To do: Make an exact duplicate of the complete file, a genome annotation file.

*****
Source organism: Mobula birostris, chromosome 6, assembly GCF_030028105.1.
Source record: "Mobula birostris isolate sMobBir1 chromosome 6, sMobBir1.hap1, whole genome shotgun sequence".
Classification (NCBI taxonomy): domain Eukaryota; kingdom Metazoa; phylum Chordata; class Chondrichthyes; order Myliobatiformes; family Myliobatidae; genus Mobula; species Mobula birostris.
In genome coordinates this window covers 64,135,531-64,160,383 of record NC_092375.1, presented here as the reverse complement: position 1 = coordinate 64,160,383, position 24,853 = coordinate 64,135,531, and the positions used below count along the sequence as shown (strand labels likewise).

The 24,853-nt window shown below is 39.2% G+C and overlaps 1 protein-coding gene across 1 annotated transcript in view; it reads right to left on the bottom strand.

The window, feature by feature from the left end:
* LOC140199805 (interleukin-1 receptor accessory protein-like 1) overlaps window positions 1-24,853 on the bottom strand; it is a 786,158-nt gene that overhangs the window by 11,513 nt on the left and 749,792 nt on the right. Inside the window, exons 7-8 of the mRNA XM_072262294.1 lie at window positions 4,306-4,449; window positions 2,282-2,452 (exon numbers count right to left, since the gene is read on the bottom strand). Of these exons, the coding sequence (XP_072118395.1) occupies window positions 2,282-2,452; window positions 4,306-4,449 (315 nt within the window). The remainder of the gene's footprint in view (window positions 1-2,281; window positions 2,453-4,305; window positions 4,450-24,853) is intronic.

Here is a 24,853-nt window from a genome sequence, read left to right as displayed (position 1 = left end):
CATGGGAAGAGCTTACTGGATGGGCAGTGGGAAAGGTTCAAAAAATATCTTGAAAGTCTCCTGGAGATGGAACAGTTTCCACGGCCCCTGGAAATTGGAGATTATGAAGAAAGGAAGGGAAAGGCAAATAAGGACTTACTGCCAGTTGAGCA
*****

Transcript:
Source organism: Mobula birostris, chromosome 6, assembly GCF_030028105.1.
Source record: "Mobula birostris isolate sMobBir1 chromosome 6, sMobBir1.hap1, whole genome shotgun sequence".
Classification (NCBI taxonomy): domain Eukaryota; kingdom Metazoa; phylum Chordata; class Chondrichthyes; order Myliobatiformes; family Myliobatidae; genus Mobula; species Mobula birostris.
In genome coordinates this window covers 64,135,531-64,160,383 of record NC_092375.1, presented here as the reverse complement: position 1 = coordinate 64,160,383, position 24,853 = coordinate 64,135,531, and the positions used below count along the sequence as shown (strand labels likewise).

The 24,853-nt window shown below is 39.2% G+C and overlaps 1 protein-coding gene across 1 annotated transcript in view; it reads right to left on the bottom strand.

The window, feature by feature from the left end:
* LOC140199805 (interleukin-1 receptor accessory protein-like 1) overlaps window positions 1-24,853 on the bottom strand; it is a 786,158-nt gene that overhangs the window by 11,513 nt on the left and 749,792 nt on the right. Inside the window, exons 7-8 of the mRNA XM_072262294.1 lie at window positions 4,306-4,449; window positions 2,282-2,452 (exon numbers count right to left, since the gene is read on the bottom strand). Of these exons, the coding sequence (XP_072118395.1) occupies window positions 2,282-2,452; window positions 4,306-4,449 (315 nt within the window). The remainder of the gene's footprint in view (window positions 1-2,281; window positions 2,453-4,305; window positions 4,450-24,853) is intronic.

Here is a 24,853-nt window from a genome sequence, read left to right as displayed (position 1 = left end):
CATGGGAAGAGCTTACTGGATGGGCAGTGGGAAAGGTTCAAAAAATATCTTGAAAGTCTCCTGGAGATGGAACAGTTTCCACGGCCCCTGGAAATTGGAGATTATGAAGAAAGGAAGGGAAAGGCAAATAAGGACTTACTGCCAGTTGAGCA